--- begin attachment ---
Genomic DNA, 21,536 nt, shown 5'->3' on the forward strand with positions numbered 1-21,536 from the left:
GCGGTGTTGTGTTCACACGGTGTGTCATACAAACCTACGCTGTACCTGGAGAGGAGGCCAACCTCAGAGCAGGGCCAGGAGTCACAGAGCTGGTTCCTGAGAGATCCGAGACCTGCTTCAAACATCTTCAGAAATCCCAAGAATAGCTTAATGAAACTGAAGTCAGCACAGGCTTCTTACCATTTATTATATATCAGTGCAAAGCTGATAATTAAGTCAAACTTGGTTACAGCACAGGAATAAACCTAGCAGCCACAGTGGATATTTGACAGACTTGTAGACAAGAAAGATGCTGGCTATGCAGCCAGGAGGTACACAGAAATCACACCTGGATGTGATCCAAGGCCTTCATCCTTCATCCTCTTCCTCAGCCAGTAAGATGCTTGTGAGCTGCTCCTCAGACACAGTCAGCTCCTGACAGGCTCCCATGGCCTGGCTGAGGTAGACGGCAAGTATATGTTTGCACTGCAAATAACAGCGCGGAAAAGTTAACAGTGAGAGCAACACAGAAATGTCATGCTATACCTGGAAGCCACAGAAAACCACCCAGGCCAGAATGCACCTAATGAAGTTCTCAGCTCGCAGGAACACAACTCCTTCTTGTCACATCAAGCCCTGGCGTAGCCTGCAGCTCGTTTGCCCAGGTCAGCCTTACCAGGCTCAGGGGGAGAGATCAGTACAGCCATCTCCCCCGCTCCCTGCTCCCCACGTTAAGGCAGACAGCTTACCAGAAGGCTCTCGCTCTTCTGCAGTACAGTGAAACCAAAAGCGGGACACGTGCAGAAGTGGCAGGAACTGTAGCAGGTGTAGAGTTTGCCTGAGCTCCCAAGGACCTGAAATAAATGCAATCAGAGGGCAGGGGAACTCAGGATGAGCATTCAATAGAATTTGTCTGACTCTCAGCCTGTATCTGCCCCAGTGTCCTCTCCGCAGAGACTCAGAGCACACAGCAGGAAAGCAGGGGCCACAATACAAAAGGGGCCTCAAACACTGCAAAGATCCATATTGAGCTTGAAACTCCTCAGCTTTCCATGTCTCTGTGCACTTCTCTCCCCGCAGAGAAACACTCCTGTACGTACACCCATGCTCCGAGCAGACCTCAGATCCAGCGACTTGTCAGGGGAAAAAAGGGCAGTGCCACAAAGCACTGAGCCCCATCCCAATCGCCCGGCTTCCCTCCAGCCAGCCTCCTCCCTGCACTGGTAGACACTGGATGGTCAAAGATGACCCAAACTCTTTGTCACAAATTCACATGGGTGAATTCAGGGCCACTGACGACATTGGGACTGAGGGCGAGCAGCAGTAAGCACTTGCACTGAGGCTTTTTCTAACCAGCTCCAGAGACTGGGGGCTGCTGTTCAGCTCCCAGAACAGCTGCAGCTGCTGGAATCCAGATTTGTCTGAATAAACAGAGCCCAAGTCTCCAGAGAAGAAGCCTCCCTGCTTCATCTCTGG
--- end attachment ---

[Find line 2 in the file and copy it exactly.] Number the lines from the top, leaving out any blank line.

GCGGTGTTGTGTTCACACGGTGTGTCATACAAACCTACGCTGTACCTGGAGAGGAGGCCAACCTCAGAGCAGGGCCAGGAGTCACAGAGCTGGTTCCTGAGAGATCCGAGACCTGCTTCAAACATCTTCAGAAATCCCAAGAATAGCTTAATGAAACTGAAGTCAGCACAGGCTTCTTACCATTTATTATATATCAGTGCAAAGCTGATAATTAAGTCAAACTTGGTTACAGCACAGGAATAAACCTAGCAGCCACAGTGGATATTTGACAGACTTGTAGACAAGAAAGATGCTGGCTATGCAGCCAGGAGGTACACAGAAATCACACCTGGATGTGATCCAAGGCCTTCATCCTTCATCCTCTTCCTCAGCCAGTAAGATGCTTGTGAGCTGCTCCTCAGACACAGTCAGCTCCTGACAGGCTCCCATGGCCTGGCTGAGGTAGACGGCAAGTATATGTTTGCACTGCAAATAACAGCGCGGAAAAGTTAACAGTGAGAGCAACACAGAAATGTCATGCTATACCTGGAAGCCACAGAAAACCACCCAGGCCAGAATGCACCTAATGAAGTTCTCAGCTCGCAGGAACACAACTCCTTCTTGTCACATCAAGCCCTGGCGTAGCCTGCAGCTCGTTTGCCCAGGTCAGCCTTACCAGGCTCAGGGGGAGAGATCAGTACAGCCATCTCCCCCGCTCCCTGCTCCCCACGTTAAGGCAGACAGCTTACCAGAAGGCTCTCGCTCTTCTGCAGTACAGTGAAACCAAAAGCGGGACACGTGCAGAAGTGGCAGGAACTGTAGCAGGTGTAGAGTTTGCCTGAGCTCCCAAGGACCTGAAATAAATGCAATCAGAGGGCAGGGGAACTCAGGATGAGCATTCAATAGAATTTGTCTGACTCTCAGCCTGTATCTGCCCCAGTGTCCTCTCCGCAGAGACTCAGAGCACACAGCAGGAAAGCAGGGGCCACAATACAAAAGGGGCCTCAAACACTGCAAAGATCCATATTGAGCTTGAAACTCCTCAGCTTTCCATGTCTCTGTGCACTTCTCTCCCCGCAGAGAAACACTCCTGTACGTACACCCATGCTCCGAGCAGACCTCAGATCCAGCGACTTGTCAGGGGAAAAAAGGGCAGTGCCACAAAGCACTGAGCCCCATCCCAATCGCCCGGCTTCCCTCCAGCCAGCCTCCTCCCTGCACTGGTAGACACTGGATGGTCAAAGATGACCCAAACTCTTTGTCACAAATTCACATGGGTGAATTCAGGGCCACTGACGACATTGGGACTGAGGGCGAGCAGCAGTAAGCACTTGCACTGAGGCTTTTTCTAACCAGCTCCAGAGACTGGGGGCTGCTGTTCAGCTCCCAGAACAGCTGCAGCTGCTGGAATCCAGATTTGTCTGAATAAACAGAGCCCAAGTCTCCAGAGAAGAAGCCTCCCTGCTTCATCTCTGG